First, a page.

The efferent limb on the S-pouch
fits well into the anal canal while the body of the pouch lies on the levators. In contrast, the blunt end of a J-pouch
may be distorted as it is forced into the muscular tube of the stripped anus.
The aim of this study is to compare the clinical outcomes and quality of life
between patients with S- and J-pouches with a handsewn IPAA.
This study was retrospective.
This study was conducted at a high-volume tertiary referral center.
Patients undergoing a primary handsewn IPAA from 1983 to 2012 were identified.
MAIN OUTCOMES MEASURES:
Demographics, operative details, functional outcomes, and quality of life
A total of 502 patients, including 169 patients with an S-pouch
(33.7%) and 333 patients with J-pouch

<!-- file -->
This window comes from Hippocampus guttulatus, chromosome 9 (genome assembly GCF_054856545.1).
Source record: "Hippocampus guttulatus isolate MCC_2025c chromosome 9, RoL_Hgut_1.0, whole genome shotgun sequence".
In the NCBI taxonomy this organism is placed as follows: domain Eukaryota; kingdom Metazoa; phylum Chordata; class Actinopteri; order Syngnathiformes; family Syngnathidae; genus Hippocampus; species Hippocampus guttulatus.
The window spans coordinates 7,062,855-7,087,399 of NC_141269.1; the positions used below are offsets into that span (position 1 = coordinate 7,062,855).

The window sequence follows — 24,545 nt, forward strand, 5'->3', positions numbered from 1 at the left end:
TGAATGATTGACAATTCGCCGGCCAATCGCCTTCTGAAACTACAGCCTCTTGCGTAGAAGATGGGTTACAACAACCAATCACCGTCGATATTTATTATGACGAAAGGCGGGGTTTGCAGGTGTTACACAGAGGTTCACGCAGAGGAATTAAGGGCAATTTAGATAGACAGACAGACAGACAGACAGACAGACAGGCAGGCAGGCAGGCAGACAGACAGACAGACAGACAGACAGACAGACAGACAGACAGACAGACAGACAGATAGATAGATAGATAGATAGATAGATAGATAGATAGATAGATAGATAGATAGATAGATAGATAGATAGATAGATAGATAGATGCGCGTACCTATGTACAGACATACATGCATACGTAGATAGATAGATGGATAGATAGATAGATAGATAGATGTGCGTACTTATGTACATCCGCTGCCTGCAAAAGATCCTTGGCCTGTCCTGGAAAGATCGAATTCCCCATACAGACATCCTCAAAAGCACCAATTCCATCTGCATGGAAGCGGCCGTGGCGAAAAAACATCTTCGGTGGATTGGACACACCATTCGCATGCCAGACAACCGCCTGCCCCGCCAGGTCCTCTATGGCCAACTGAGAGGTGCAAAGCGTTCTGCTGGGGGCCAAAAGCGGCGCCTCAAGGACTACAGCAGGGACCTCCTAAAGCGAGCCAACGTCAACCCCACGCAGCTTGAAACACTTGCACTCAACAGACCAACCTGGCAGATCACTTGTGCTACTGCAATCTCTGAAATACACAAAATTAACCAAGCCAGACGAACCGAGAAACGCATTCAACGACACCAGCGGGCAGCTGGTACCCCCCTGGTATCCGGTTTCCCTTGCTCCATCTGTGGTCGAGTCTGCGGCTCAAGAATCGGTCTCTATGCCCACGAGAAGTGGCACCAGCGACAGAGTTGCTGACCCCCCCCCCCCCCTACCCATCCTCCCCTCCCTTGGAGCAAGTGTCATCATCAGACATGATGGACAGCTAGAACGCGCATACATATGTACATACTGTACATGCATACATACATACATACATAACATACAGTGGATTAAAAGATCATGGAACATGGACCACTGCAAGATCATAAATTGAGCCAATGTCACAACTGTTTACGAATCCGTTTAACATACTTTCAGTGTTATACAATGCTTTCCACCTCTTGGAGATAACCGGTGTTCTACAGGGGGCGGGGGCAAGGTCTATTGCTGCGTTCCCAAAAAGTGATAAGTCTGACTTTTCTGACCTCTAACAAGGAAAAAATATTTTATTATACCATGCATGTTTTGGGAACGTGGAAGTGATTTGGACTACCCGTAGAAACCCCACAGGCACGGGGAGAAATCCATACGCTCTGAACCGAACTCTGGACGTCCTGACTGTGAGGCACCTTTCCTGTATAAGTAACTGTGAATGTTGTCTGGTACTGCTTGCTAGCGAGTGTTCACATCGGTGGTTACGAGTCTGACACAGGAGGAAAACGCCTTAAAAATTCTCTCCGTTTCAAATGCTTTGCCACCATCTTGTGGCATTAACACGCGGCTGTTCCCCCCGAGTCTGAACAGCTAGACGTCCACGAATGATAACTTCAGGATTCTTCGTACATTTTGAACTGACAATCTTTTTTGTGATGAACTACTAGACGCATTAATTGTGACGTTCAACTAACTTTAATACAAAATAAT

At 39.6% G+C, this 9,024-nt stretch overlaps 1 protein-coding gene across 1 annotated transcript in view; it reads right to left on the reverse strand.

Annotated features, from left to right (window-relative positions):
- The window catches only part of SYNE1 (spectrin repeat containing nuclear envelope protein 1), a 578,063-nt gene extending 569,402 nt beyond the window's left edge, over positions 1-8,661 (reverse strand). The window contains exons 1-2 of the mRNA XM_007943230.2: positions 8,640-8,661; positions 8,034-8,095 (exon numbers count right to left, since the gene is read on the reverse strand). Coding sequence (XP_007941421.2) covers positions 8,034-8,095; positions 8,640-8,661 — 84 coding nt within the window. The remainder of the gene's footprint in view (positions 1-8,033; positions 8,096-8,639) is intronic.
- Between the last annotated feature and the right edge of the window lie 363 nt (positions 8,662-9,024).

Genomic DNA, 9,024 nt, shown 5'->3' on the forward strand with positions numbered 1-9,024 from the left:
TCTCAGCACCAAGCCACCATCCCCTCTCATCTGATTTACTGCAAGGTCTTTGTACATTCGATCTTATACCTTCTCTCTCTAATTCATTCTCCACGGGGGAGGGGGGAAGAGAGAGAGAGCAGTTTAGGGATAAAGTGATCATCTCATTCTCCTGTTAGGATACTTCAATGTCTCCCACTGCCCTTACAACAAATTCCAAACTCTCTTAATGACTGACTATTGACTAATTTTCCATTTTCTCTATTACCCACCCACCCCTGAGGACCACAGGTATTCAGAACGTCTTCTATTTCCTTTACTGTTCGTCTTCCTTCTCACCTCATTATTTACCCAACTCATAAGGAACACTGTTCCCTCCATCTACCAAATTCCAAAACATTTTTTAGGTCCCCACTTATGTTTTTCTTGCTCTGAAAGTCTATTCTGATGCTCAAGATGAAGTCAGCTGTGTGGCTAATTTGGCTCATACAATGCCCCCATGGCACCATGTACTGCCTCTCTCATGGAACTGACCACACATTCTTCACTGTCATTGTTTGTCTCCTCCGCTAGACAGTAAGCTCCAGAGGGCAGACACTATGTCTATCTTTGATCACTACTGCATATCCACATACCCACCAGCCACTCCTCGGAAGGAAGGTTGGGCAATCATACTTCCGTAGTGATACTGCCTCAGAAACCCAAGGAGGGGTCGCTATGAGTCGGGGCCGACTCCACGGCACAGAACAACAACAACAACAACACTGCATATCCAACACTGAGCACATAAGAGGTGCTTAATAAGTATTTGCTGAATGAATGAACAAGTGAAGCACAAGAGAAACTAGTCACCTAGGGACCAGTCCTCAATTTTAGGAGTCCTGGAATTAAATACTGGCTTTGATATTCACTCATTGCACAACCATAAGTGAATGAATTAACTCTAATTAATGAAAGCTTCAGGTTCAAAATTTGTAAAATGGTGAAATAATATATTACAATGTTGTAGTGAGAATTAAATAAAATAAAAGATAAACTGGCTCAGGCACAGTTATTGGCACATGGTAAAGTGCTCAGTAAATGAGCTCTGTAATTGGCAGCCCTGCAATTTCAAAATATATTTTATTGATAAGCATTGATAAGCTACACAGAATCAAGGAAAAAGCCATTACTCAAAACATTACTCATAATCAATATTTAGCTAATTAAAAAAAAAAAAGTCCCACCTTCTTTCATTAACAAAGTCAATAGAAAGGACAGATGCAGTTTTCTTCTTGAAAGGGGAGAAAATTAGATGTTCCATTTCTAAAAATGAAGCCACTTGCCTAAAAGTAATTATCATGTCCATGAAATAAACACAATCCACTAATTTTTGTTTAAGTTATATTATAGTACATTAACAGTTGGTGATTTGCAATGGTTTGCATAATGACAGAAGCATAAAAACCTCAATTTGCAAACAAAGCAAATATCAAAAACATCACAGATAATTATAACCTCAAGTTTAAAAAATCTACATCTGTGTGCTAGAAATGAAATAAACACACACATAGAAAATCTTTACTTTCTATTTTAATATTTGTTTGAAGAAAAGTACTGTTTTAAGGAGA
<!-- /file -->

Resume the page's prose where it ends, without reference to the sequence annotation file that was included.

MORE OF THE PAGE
(66.3%), met our inclusion criteria; 55.8% (n = 280) were men. Mean age at pouch construction was 37.8 ± 12.5 years. Patients with an S-pouch
were younger (p
= 0.004) and had a higher BMI (p
= 0.035) at pouch surgery. There was no significant difference between patients with S- or J-pouches in other demographics. The frequencies of short-term complications in the 2 groups were similar (p
> 0.05), but pouch fistula or sinus (p
= 0.047), pelvic sepsis (p
= 0.044), postoperative partial small-bowel obstruction (p
= 0.003), or postoperative pouch-related hospitalization (p
= 0.021) occurred in fewer patients with an S-pouch
. At a median follow-up of 12.2 (range, 4.3–20.1) years, patients with an S-pouch
were found to have fewer bowel movements (p
< 0.001), less frequent pad use (p
= 0.001), and a lower fecal incontinence severity index score (p
= 0.015). The pouch failed in 62 patients (12.4%), but neither univariate nor multivariate analysis showed a significant association with pouch configuration.
The use of data from a single tertiary referral center was a limitation of this study.
We recommend using an S-pouch
when constructing an IPAA with a handsewn technique.